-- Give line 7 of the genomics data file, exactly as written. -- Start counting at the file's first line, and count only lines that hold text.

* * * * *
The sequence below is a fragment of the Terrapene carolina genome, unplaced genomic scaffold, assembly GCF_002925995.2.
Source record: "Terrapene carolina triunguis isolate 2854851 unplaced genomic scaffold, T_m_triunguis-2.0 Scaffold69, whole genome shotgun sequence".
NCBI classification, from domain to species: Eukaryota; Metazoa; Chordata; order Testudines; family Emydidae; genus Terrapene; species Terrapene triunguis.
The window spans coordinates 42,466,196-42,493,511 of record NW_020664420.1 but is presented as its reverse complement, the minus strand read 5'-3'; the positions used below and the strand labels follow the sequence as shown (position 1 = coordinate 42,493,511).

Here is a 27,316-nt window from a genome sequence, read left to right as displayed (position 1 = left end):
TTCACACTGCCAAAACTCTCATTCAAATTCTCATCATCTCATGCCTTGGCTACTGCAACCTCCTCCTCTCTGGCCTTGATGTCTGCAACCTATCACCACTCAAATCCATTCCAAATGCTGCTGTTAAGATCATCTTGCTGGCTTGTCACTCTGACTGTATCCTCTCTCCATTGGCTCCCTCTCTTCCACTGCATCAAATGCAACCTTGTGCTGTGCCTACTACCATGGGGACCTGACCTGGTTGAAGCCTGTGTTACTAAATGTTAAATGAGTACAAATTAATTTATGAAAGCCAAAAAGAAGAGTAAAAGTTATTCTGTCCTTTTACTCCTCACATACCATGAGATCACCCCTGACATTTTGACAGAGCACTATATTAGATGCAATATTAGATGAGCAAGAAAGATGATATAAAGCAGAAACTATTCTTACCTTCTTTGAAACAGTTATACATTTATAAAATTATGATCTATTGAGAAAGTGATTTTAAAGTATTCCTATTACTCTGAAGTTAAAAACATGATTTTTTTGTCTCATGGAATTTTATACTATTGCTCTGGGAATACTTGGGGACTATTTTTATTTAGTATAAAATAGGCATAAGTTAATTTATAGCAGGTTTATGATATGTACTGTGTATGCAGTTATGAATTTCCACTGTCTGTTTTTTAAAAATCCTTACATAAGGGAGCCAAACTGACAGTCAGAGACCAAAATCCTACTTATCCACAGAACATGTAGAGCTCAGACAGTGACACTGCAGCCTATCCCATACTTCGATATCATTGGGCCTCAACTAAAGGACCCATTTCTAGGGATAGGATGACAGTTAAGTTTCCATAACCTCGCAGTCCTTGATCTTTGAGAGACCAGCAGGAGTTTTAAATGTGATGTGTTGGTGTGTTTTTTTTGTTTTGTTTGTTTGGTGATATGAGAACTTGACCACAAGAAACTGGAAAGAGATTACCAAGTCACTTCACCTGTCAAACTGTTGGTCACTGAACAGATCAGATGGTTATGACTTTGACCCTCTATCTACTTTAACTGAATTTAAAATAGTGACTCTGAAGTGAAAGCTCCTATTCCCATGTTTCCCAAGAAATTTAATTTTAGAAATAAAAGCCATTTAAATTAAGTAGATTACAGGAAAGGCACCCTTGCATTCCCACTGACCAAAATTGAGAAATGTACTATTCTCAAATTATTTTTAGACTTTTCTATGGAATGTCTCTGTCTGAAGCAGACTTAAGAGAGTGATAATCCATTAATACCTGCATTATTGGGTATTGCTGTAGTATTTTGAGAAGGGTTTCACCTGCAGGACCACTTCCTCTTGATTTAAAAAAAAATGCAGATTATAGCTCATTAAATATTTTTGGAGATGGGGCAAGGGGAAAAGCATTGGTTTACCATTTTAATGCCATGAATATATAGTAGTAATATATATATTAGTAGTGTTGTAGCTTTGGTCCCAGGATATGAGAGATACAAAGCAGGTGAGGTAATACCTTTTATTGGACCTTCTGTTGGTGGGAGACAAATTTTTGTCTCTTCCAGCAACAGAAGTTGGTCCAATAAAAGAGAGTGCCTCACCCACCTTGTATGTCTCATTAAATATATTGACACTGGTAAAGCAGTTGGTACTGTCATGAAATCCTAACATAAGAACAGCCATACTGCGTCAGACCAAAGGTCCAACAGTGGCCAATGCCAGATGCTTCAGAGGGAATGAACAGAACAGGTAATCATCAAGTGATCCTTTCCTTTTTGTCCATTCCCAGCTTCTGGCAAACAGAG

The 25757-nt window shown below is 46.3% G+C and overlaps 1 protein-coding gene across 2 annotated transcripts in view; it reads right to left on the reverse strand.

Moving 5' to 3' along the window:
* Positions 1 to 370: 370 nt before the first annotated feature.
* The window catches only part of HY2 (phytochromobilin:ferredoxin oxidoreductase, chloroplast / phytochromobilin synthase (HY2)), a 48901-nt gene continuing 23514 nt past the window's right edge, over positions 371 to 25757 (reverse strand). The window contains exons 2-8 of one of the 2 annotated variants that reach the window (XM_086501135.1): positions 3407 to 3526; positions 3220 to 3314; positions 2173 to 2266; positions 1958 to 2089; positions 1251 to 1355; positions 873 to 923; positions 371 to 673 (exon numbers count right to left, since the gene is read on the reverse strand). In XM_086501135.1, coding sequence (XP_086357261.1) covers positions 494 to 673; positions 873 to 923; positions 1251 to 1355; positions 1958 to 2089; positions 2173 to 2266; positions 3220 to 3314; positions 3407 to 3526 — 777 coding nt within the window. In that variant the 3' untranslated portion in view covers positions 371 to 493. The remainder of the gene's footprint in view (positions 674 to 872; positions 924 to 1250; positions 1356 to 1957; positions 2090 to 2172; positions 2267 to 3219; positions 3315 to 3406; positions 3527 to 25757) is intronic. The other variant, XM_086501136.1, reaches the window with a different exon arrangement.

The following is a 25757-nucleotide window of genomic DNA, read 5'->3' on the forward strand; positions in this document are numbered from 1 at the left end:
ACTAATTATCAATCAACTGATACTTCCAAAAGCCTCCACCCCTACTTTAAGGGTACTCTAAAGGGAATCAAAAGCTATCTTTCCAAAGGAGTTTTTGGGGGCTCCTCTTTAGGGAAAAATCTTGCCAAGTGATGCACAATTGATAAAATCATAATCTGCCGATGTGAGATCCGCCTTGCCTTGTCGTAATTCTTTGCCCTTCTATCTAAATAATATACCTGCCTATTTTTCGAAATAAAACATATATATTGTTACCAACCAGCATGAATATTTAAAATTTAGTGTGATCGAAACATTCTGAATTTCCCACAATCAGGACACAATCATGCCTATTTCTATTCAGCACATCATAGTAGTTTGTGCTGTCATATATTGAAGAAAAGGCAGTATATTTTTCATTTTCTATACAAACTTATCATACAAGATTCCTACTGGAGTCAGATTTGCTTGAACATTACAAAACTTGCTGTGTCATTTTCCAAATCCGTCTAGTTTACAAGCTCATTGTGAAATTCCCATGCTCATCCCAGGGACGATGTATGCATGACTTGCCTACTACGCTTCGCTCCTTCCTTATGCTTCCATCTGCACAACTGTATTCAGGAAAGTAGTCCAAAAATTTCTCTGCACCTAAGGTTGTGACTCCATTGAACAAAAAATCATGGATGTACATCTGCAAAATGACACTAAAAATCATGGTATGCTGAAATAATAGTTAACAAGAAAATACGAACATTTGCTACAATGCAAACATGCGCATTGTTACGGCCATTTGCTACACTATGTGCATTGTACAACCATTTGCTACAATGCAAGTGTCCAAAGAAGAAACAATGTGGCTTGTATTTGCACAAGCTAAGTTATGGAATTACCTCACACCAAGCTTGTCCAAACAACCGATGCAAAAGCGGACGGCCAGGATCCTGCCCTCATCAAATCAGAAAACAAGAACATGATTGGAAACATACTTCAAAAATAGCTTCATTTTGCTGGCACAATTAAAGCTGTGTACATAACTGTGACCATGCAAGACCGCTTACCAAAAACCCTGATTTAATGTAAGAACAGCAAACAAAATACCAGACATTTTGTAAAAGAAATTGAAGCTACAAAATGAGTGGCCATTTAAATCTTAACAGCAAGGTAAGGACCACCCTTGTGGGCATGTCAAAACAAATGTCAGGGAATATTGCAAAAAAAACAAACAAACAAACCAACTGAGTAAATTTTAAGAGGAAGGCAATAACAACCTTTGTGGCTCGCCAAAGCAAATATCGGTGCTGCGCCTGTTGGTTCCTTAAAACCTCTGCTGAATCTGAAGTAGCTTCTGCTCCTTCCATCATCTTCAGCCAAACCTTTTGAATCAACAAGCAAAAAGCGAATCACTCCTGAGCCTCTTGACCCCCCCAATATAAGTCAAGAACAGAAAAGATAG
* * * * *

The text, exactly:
The 25757-nt window shown below is 46.3% G+C and overlaps 1 protein-coding gene across 2 annotated transcripts in view; it reads right to left on the reverse strand.